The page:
Women’s razors are designed for the body parts women typically shave and men’s are designed more for facial hair than any other part. Venus is a women’s brand so any of their razors do well.
Make sure your daughter understands that certain body parts may react if they use the moisturizing strip razors.
Leg and armpit skin isn’t as sensitive as the bikini area and can become inflamed and itchy if the wrong razor is used. That’s the good thing about Equate’s generic razors- they don’t have extra added to them and they don’t cause reaction on sensitive areas.
When it comes to shave gel or cream, the primary thing to think about is the area that’s being shaved. There are many shave gels and creams designed for sensitive skin but if she reacts to the scents, it might be best to go with an unscented variety.
Gillette is one of the best brands to use to introduce her to shaving. They have all varieties from scented to unscented and several for sensitive skin.
Skintimate has a whole line of different scents to unscented, normal to sensitive skin. They will leave your skin silky after your shave.
If you don’t think she’s ready for a normal razor yet, there are a few varieties of electric to choose from. With an electric razor, she won’t get as deep a shave, but it will be enough to help her feel less self-conscious and she’ll learn the movements she needs to start shaving with a normal razor.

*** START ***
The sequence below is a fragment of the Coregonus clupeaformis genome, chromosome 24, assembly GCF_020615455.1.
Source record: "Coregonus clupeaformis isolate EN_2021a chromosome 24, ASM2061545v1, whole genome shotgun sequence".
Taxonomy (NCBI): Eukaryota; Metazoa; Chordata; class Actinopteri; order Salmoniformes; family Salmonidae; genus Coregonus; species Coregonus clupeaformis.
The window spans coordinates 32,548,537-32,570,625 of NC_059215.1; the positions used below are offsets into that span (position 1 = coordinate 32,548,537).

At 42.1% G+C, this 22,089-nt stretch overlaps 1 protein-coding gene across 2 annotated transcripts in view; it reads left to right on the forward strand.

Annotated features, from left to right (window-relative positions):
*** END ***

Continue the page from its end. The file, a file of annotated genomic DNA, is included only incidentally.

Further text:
A really good beginner razor is the Remington electric shaver. The reviews say it can work on facial hair as well as legs and underarms.
If she has a problem with facial hair as well as leg, this will help. They designed it to protect skin while also providing a smooth shave. This won’t be as smooth as a normal razor, but it will get rid of the unwanted hair while she’s learning to use one.
Common Shaving Myths
Your hair doesn’t grow back thicker if you shave. It might look thicker, but it won’t be any thicker.
Another myth is that newer blades cause more scratches and nicks than a dull blade. It’s the opposite. A fresh blade gets a better shave, you have to work harder for the hair to come off smooth with a dull blade. The pressure can cause more nicks.
On a similar note, putting more pressure on the razor makes it more likely to cut- it doesn’t get a smoother shave.
Using a men’s razor isn’t as good for leg and other body hair as using a women’s razor. Men’s razors are designed primarily for facial hair while women are designed to cover larger areas of the body.
Using someone else’s razor can carry bacteria that can be harmful if nicks or scratches are left.
As your girls are going through the big hormonal and physical changes that come with puberty, make sure she feels comfortable coming to you for all questions. The main place she will get information is online, so you want to make sure she will be fully informed. Make sure you have resources you can show and products you’re able to give her to try out.
Don’t shame her for her feelings, don’t make her feel dirty because of the hair and don’t make her feel uncomfortable coming to you with any questions. It’s much better to learn shaving techniques and information from a loving parent than from a misinformed friend.